SBD/12/Leagues Governing Bodies

BASEBALL STILL HELD HOSTAGE -- DAY 154: A CAPITOL AFFAIR

     In a meeting with WASHINGTON POST reporters, acting MLB
Commissioner Bud Selig said that he expects each of the 28 clubs
to field a replacement team for the '95 season -- that includes
both the Orioles and Blue Jays.  MLB General Counsel Chuck
O'Connor:  "We have a problem in Toronto that is not just legal -
- the question of Labatt's being comfortable with using a so-
called loophole ... [that] might be viewed as an affront by the
Canadian people."  Selig and several owners were in Washington
this week to meet with members of Congress as well as Labor
Secretary Robert Reich.  Over the past two days, owners have met
with 35 members of Congress, including House Speaker Newt
Gingrich, Senate Majority Leader Bob Dole and Senate Judiciary
Chair Orrin Hatch (Mark Maske, WASHINGTON POST, 1/12).
     NHL EFFECTS:  MLBPA General Counsel Gene Orza: "The biggest
benefit of the hockey settlement is I no longer have to hear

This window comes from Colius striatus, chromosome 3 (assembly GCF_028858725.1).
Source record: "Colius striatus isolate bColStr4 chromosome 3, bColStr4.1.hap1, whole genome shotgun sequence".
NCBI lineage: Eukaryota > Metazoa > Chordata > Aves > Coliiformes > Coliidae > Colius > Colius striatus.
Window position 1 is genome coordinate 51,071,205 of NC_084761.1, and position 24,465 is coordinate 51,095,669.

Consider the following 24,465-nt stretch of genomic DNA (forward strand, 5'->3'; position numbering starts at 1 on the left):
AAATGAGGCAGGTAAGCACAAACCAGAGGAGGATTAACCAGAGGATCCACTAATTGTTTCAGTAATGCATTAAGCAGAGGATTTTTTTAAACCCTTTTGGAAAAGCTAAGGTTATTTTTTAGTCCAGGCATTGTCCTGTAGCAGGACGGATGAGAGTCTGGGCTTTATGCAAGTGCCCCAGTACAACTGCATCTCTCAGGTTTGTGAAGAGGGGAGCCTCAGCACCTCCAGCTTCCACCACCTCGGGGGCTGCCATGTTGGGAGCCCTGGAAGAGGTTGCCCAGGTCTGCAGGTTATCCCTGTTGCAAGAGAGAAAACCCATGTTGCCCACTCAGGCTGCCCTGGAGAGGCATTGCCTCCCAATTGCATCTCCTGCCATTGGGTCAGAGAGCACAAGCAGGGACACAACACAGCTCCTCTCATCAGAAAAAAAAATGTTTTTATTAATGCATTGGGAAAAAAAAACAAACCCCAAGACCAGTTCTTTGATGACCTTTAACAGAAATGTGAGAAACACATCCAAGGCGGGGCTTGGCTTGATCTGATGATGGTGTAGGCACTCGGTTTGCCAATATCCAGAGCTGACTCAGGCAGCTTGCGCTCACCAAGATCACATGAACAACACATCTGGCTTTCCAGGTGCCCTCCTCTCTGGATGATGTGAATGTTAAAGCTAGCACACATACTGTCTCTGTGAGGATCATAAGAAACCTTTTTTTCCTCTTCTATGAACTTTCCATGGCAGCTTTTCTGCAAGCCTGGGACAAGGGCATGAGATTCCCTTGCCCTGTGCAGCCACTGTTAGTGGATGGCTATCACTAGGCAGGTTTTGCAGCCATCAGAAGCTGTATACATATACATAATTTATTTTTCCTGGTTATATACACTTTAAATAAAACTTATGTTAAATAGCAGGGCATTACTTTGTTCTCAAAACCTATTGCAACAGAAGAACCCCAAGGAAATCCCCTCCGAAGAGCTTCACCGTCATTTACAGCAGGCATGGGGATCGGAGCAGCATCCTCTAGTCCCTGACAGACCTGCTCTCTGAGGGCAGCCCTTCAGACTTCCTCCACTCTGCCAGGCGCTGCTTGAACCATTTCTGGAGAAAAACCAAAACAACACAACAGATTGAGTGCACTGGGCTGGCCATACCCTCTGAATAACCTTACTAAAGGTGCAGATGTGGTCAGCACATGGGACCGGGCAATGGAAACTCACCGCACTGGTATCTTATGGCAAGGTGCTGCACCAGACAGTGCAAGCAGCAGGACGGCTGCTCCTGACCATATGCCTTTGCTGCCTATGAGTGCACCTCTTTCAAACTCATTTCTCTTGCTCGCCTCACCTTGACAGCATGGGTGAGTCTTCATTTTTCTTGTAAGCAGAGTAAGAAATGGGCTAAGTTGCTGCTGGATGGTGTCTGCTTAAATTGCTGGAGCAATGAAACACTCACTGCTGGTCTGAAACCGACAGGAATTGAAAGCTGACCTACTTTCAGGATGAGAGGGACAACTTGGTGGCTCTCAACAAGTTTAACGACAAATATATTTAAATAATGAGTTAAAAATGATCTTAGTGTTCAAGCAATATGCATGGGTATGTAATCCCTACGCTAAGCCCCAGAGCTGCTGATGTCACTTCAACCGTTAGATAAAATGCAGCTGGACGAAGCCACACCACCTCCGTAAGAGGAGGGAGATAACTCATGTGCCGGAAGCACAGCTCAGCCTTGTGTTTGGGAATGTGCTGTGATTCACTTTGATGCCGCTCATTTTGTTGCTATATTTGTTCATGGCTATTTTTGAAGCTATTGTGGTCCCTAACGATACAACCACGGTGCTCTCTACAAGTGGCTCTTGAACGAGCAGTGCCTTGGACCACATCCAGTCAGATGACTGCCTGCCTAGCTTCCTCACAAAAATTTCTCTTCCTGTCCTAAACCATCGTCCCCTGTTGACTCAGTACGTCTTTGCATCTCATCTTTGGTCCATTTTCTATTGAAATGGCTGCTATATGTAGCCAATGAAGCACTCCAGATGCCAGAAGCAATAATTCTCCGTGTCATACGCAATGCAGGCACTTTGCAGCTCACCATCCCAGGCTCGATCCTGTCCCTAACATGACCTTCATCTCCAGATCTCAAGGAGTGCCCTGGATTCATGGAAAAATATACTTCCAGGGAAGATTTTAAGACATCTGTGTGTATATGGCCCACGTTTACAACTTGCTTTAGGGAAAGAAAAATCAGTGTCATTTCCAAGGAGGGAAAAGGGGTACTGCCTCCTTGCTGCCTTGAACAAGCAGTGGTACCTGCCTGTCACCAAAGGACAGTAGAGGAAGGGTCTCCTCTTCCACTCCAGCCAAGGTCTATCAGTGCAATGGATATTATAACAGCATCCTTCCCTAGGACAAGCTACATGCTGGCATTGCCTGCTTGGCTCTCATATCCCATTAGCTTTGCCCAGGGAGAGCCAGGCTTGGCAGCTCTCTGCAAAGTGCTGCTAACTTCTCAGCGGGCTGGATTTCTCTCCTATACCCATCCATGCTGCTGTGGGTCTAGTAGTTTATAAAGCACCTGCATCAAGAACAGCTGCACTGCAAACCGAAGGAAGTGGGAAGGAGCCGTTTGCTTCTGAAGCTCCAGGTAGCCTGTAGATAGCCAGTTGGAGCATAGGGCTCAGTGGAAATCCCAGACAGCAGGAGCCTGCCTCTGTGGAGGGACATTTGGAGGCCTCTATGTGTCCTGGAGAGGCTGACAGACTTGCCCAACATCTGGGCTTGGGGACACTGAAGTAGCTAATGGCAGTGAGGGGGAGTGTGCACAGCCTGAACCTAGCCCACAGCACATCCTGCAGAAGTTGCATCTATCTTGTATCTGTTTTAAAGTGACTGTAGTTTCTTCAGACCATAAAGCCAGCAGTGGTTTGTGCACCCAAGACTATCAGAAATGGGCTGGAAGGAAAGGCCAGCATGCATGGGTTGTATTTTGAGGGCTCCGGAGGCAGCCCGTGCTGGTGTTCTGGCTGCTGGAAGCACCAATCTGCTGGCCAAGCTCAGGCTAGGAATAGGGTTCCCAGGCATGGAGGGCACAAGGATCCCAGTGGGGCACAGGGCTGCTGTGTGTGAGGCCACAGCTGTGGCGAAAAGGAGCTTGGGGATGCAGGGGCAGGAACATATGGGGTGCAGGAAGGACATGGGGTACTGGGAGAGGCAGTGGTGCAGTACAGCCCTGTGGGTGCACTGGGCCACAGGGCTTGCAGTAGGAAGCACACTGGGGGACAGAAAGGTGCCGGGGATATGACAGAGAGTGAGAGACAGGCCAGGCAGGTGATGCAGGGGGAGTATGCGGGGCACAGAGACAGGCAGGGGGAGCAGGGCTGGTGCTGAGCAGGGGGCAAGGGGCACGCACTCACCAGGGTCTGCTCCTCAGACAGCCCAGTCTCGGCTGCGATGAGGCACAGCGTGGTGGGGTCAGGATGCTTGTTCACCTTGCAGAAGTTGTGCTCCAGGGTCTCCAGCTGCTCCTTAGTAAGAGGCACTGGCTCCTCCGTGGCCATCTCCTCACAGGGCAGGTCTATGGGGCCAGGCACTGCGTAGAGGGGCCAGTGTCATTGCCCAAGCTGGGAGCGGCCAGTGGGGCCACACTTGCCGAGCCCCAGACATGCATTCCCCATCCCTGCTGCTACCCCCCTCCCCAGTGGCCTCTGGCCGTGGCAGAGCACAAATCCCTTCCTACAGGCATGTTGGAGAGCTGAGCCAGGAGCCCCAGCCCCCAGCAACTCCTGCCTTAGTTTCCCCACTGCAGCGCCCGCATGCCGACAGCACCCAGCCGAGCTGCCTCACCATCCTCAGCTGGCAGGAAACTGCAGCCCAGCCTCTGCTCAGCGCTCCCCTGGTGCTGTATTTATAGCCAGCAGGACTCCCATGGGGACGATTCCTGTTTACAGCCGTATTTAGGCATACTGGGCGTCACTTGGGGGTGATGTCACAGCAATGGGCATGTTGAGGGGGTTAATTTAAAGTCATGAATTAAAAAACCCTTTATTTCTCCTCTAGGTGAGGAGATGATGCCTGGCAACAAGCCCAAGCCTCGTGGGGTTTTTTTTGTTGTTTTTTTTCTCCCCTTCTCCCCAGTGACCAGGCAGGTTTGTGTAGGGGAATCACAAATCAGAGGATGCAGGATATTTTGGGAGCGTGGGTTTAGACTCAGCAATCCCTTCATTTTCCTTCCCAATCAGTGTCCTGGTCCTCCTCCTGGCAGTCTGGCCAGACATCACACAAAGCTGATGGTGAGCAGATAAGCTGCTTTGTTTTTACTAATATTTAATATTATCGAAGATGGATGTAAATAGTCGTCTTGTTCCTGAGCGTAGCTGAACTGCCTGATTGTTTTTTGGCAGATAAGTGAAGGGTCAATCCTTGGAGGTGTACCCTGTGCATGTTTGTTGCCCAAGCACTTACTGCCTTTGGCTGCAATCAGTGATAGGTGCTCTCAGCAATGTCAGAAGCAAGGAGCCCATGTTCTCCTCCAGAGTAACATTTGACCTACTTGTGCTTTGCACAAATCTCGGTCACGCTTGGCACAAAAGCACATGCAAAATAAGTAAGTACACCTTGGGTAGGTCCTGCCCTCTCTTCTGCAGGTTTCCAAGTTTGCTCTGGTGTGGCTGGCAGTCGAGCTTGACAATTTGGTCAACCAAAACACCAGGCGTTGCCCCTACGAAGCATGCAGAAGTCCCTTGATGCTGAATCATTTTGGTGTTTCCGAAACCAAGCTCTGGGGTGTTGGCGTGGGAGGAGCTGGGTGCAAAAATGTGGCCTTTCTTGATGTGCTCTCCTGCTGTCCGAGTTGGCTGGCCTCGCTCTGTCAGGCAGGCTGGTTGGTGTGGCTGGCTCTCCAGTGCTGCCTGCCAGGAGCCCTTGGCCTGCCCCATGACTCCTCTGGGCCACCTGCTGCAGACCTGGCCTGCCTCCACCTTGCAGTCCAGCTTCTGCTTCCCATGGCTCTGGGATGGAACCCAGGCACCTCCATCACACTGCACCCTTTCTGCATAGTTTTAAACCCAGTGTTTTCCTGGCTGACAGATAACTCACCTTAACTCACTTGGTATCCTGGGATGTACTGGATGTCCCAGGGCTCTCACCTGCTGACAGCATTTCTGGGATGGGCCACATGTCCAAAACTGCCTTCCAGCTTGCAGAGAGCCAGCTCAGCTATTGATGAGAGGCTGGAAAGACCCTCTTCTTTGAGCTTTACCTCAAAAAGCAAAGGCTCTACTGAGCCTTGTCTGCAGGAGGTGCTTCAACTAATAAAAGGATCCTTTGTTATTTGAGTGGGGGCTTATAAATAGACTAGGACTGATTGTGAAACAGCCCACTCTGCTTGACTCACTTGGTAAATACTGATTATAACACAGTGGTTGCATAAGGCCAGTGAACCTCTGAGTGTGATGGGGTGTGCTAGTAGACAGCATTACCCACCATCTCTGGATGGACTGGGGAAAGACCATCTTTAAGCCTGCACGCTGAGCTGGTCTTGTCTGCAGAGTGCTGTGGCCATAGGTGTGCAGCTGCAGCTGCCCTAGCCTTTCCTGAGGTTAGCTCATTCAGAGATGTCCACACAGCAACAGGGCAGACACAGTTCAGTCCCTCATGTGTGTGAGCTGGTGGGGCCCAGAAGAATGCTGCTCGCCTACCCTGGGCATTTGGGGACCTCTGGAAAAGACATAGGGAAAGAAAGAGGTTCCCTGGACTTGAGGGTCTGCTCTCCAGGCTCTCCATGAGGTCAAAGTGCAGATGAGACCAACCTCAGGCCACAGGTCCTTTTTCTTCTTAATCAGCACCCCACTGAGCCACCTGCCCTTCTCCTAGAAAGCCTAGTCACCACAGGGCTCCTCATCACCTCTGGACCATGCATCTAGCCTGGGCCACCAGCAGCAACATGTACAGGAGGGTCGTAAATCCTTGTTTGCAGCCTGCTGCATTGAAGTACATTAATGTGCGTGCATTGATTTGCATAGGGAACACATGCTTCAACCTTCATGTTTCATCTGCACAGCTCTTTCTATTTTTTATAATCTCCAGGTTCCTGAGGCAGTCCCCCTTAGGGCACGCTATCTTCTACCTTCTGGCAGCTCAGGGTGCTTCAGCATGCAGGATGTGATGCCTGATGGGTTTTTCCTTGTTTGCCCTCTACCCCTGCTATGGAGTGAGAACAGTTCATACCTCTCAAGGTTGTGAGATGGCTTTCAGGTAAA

[Rockies Owner] Jerry McMorris and Bud Selig give me the ultimate
non sequitur of these negotiations:  'We want a salary cap and
you'll notice the only sports playing have salary caps.'"  MLBPA
Exec Dir Don Fehr noted that the NHL did not implement its own
system: "I think clearly because they're covered by the antitrust
laws and they didn't think they could get away with it."  But
MLB's O'Connor countered: "I believe it's incorrect to hold that
the clubs could not implement the salary cap proposal if the
antitrust laws applied to baseball" (Murray Chass, N.Y. TIMES,
1/12).
     THE SEARCH FOR PLAYERS:  Red Sox CEO John Harrington said
the clubs' operations committee has compiled a list of 800
players who were active in the major or minor leagues within the
past 18 months, but are not with any organization now (Mark
Maske, WASHINGTON POST, 1/12).  Because the union had its strike
certified, the Immigration and Naturalization Service will not
grant a visa required of any foreign player signed to a major
league contract -- even if he will not be used as a replacement
(Rod Beaton, USA TODAY, 1/12).
     A WORD OF WARNING:  Red Sox Danny Darwin said that he is
"among a growing number of players who will be closely watching
for signs of loyalty" from coaches, managers and trainers, "all
of whom pay union dues and collect licensing money" (Nick
Cafardo, BOSTON GLOBE, 1/11).
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